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Jamie Moyer has become the oldest pitcher ever to record a win in Major League Baseball. Will he still pitch when he's 50 next season?

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Contrary to legend, Jamie Moyer was not a small lad watching from the crowd in Cooperstown when the first Hall of Fame class was enshrined in 1939. But thanks to longevity bordering on Methuselah territory, Moyer might yet earn his own invitation to baseball immortality.

At 47 years, 210 days old, Moyer became the oldest pitcher ever to beat the Yankees with Wednesday's win. With victory No. 265 of a career that began when he was drafted in 1984 -- four years before Stephen Strasburg was born -- he also moved into a tie with Jim McCormick for No. 38 on the all-time wins list. In the history of baseball, only nine lefty pitchers have more wins than Moyer, and that list will shrink to eight with his next win.

So how about it? Moyer's career ERA is a pedestrian 4.23, but is he building a case for Cooperstown on sheer longevity?

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At least if Pedro Martinez struggles in his initial starts with the Phillies, he's playing for a fan base famous for its patience and empathy. Yes, this should end well.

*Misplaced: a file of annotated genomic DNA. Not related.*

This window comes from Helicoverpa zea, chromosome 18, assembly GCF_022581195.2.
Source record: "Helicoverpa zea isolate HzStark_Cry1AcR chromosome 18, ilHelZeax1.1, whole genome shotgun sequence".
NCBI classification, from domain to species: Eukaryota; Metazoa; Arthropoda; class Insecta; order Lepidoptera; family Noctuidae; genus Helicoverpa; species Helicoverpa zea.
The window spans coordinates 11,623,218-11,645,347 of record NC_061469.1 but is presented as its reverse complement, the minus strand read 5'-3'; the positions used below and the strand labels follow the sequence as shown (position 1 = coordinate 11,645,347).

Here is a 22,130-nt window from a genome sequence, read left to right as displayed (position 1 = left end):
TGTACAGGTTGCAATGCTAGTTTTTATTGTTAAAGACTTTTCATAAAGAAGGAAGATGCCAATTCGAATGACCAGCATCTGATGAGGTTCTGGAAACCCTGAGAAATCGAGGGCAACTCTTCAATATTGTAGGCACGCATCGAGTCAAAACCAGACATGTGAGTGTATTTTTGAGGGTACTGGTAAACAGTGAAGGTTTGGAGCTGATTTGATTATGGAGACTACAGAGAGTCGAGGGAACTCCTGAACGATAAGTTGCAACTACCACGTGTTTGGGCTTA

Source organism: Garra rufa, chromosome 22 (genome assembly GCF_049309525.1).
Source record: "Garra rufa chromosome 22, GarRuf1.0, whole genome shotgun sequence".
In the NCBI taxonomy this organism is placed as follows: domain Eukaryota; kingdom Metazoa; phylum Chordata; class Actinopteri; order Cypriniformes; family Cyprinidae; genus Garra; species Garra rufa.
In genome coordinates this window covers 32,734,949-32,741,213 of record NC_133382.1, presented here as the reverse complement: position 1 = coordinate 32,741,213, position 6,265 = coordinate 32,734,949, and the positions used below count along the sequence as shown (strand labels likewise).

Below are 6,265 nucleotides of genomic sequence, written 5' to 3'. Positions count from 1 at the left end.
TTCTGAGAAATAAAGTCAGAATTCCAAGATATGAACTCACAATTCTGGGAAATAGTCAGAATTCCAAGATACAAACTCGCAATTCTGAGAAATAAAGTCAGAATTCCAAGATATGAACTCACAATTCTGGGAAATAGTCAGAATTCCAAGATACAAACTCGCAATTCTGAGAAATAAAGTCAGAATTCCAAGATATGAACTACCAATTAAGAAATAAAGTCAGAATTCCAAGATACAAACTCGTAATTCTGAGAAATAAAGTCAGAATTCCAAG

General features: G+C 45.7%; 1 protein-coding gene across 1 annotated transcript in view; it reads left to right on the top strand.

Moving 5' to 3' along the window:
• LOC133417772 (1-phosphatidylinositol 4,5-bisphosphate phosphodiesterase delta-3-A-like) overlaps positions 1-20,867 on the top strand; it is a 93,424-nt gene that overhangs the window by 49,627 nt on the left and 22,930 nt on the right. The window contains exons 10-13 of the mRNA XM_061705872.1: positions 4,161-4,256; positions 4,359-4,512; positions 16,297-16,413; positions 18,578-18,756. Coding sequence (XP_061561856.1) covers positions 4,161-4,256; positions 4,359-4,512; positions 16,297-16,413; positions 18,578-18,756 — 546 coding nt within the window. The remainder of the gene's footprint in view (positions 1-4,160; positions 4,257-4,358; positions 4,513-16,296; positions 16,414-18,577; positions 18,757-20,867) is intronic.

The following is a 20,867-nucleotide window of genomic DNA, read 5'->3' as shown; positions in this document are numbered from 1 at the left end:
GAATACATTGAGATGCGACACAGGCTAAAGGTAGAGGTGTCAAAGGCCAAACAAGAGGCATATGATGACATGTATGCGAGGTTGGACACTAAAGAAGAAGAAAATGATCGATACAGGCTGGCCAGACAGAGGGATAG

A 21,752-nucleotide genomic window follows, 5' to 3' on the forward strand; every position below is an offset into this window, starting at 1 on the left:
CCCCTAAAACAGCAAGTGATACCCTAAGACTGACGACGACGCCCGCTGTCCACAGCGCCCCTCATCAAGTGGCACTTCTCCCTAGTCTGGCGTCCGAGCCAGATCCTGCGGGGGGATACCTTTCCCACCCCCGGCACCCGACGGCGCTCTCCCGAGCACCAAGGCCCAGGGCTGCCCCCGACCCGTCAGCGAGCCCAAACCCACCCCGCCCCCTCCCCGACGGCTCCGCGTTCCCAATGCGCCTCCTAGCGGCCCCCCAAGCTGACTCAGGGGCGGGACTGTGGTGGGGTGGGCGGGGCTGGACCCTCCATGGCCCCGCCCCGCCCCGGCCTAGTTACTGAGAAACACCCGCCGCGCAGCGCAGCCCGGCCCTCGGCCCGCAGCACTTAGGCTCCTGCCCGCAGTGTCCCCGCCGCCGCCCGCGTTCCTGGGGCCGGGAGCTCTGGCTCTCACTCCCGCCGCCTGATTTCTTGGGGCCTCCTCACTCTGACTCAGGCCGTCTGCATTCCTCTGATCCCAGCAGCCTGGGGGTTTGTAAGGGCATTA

There was a time when SportsNation would have taken Martinez over just about any pitcher who ever lived. Asked to pick a starter for an all-time AL All-Star team earlier this season, voters picked Martinez of 2000 vintage ahead of the best of Roger Clemens, Lefty Grove, Jim Palmer and Johan Santana. Of course, there was also a time when a majority of people thought Tracy McGrady was a better leader than Kobe Bryant.

As Martinez makes his Phillies debut against the Cubs Wednesday night, he can't even earn enough popular support to merit his spot in the rotation. And considering SportsNation already thinks he's a borderline, at best, first-ballot Hall of Fame candidate, the next few weeks could make those memories of his best years fade away.


Moyer's ERA and winning percentage are much better in the last month or so. In fact, during July, when the Phillies turned it around, Moyer was 4-1 with a 3.30 ERA. He also won 5 straight starts during June and July. I think any team would want that.

-- UWhusky2
Carol Vessey

Nobody really knows whether Pedro will be effective. Smoltz and Glavine were both effective in their minor league outings but were unable to make it back in the bigs. Give Pedro a few starts and if he doesn't perform no harm done. Moyer has done nothing this year so there is little to be lost by replacing him in the rotation. If Pedro pitches well keep running him out there, if not Moyer is ready to step back in.

-- Carol Vessey

Well [Moyer] has been an starting pitcher for the last 25 years, so of coarse he is gonna feel negative about being put in the pen, the guy deserves better respect after what he did for them last year. We still love you Jamie here in seattle and we hope you come back next year strong as before.

-- nao888